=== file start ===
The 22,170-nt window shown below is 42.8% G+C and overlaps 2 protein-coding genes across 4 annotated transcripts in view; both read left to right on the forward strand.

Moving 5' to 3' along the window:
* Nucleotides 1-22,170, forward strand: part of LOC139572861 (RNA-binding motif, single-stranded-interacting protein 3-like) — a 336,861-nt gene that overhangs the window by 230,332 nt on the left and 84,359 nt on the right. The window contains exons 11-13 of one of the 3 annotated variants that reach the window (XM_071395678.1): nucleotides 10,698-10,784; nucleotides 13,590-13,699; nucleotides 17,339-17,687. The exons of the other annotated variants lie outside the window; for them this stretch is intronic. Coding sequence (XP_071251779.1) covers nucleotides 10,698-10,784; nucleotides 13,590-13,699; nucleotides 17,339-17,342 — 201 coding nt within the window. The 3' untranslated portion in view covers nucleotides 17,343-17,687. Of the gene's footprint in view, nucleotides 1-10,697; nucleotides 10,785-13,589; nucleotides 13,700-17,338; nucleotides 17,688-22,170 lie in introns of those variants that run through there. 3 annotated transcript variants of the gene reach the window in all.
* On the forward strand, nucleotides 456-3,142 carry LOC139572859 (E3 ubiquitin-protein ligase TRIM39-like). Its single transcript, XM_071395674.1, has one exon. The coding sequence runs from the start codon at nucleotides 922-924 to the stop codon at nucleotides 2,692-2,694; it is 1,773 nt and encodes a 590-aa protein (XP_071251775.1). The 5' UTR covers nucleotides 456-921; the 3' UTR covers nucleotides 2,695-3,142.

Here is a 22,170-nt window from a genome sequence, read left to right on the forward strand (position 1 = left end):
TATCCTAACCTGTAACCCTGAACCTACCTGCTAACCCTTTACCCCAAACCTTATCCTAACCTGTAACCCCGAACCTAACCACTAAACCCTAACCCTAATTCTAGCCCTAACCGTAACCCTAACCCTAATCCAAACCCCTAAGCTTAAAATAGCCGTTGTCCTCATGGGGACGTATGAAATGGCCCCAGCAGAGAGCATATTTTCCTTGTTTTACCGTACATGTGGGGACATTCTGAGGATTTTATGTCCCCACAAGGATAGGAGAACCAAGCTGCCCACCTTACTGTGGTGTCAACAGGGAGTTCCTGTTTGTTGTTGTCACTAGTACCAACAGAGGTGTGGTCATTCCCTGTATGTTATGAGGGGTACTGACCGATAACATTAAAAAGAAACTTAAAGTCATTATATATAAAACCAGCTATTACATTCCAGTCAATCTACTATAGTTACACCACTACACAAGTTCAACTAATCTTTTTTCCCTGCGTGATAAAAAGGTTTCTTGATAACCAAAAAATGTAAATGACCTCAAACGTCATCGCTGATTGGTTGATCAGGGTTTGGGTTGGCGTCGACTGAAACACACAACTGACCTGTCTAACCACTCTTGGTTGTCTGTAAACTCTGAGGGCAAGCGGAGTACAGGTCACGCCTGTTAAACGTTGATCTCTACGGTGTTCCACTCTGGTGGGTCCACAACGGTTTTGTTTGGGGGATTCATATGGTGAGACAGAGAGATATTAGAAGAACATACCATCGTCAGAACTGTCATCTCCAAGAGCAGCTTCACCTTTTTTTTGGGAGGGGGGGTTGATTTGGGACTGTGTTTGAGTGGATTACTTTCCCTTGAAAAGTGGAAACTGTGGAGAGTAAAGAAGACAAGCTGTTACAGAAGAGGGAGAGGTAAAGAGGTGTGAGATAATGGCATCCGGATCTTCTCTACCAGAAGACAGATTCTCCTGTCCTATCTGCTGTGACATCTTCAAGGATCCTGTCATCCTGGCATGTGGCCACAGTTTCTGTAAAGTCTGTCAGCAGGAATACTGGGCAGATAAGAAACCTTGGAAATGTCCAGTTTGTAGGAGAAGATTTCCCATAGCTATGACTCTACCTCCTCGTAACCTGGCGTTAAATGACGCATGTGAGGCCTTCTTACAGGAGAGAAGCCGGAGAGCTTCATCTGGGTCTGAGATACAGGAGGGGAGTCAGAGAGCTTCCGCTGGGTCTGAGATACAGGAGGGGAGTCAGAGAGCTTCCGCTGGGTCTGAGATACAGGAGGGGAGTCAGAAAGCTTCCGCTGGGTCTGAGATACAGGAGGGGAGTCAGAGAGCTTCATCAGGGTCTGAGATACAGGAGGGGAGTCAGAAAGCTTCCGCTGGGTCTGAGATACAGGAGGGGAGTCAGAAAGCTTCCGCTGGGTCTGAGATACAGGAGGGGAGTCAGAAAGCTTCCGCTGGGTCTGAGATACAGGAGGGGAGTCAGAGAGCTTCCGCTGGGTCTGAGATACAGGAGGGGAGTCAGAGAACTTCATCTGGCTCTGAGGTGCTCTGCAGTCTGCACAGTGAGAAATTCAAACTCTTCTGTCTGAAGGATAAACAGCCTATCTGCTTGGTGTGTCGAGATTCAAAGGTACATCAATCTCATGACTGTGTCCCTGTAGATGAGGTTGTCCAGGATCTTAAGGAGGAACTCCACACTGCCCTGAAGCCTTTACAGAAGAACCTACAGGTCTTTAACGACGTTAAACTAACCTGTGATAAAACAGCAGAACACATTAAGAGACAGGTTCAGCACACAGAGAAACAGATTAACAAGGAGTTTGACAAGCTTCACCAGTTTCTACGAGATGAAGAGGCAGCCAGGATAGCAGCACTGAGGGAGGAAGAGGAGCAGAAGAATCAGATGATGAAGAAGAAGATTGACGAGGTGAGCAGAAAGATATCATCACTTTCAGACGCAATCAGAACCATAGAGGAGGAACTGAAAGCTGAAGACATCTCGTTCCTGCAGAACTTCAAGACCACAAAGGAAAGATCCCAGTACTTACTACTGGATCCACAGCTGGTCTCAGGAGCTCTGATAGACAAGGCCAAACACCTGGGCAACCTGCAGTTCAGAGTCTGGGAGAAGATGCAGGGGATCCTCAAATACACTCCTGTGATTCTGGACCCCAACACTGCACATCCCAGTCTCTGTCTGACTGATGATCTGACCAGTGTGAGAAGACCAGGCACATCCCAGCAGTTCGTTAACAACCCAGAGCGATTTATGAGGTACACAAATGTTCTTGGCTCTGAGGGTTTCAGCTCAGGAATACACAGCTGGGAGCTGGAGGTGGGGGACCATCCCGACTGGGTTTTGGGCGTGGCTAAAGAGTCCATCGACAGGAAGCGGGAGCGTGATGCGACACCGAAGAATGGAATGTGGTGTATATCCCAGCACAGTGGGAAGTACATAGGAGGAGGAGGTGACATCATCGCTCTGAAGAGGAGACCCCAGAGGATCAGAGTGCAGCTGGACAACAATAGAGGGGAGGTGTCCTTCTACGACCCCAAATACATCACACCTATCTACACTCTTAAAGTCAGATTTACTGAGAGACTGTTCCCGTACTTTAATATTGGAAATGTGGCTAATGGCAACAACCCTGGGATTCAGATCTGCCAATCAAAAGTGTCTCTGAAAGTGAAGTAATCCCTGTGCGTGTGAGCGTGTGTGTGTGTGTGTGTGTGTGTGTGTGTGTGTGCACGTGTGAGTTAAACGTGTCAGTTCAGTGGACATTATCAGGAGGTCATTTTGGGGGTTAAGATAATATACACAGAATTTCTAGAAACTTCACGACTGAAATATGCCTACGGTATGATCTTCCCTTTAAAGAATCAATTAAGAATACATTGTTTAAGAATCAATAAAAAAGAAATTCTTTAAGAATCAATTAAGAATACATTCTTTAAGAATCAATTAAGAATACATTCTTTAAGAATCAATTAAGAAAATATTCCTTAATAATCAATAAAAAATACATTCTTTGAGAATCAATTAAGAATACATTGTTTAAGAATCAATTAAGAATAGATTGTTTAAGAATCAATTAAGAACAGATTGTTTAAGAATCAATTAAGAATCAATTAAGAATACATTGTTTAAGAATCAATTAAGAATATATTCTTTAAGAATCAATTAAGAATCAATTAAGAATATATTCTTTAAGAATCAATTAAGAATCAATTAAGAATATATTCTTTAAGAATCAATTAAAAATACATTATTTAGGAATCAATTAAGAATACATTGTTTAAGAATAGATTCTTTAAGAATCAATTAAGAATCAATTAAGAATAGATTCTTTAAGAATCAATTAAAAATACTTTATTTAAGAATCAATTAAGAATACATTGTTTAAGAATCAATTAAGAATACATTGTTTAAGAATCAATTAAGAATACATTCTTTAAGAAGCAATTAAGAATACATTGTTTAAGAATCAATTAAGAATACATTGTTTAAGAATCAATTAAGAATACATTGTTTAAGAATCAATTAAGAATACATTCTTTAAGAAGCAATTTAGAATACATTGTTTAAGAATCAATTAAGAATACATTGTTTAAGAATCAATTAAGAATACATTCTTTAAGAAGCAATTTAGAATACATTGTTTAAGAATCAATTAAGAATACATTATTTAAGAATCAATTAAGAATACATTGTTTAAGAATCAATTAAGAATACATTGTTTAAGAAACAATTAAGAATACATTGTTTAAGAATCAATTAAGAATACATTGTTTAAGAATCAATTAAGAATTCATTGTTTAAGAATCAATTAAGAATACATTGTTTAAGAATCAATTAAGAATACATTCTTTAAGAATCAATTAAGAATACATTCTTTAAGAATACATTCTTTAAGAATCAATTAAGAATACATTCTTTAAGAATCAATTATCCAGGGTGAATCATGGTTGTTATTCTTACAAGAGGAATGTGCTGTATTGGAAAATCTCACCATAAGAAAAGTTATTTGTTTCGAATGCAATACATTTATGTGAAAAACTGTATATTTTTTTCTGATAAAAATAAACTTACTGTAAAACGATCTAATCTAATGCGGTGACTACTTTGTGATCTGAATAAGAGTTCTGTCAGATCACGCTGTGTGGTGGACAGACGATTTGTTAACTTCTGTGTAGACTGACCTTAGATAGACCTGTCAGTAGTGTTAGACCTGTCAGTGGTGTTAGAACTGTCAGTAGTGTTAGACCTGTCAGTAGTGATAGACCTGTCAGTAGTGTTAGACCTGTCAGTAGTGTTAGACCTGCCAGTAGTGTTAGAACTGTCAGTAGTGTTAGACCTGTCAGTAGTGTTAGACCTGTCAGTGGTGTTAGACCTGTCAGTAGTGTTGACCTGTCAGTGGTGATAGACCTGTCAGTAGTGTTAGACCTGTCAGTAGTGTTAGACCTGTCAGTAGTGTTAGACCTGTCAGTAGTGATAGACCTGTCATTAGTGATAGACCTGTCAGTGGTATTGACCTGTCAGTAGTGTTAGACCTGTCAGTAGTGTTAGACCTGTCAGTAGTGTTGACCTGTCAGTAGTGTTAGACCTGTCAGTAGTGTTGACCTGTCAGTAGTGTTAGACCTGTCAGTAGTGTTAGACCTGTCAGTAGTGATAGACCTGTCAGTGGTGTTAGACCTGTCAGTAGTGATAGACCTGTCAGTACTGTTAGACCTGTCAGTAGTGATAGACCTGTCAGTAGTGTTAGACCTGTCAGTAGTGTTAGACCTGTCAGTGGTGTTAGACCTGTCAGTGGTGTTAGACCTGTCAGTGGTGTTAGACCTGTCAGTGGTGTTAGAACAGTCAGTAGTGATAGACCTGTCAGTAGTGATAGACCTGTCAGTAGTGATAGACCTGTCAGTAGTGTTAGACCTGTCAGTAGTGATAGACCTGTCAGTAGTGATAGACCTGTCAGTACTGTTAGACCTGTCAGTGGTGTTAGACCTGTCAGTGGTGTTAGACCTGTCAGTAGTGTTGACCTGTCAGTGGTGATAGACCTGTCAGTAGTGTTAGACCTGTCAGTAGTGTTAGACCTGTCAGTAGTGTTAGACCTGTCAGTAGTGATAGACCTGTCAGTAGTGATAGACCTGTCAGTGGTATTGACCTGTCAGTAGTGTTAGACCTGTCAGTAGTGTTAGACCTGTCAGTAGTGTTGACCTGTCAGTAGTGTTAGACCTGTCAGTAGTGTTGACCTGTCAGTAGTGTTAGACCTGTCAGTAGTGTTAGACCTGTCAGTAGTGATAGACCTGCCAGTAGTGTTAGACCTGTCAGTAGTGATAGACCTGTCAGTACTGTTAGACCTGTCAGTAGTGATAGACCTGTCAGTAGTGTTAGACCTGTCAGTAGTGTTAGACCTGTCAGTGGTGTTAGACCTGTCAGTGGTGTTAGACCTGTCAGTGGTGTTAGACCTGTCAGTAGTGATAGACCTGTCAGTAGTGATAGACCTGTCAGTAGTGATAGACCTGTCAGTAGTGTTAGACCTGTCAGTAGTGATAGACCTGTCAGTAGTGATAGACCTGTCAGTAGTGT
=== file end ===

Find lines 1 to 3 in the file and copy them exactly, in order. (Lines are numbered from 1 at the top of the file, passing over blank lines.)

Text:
The 22,170-nt window shown below is 42.8% G+C and overlaps 2 protein-coding genes across 4 annotated transcripts in view; both read left to right on the forward strand.

Moving 5' to 3' along the window:
* Nucleotides 1-22,170, forward strand: part of LOC139572861 (RNA-binding motif, single-stranded-interacting protein 3-like) — a 336,861-nt gene that overhangs the window by 230,332 nt on the left and 84,359 nt on the right. The window contains exons 11-13 of one of the 3 annotated variants that reach the window (XM_071395678.1): nucleotides 10,698-10,784; nucleotides 13,590-13,699; nucleotides 17,339-17,687. The exons of the other annotated variants lie outside the window; for them this stretch is intronic. Coding sequence (XP_071251779.1) covers nucleotides 10,698-10,784; nucleotides 13,590-13,699; nucleotides 17,339-17,342 — 201 coding nt within the window. The 3' untranslated portion in view covers nucleotides 17,343-17,687. Of the gene's footprint in view, nucleotides 1-10,697; nucleotides 10,785-13,589; nucleotides 13,700-17,338; nucleotides 17,688-22,170 lie in introns of those variants that run through there. 3 annotated transcript variants of the gene reach the window in all.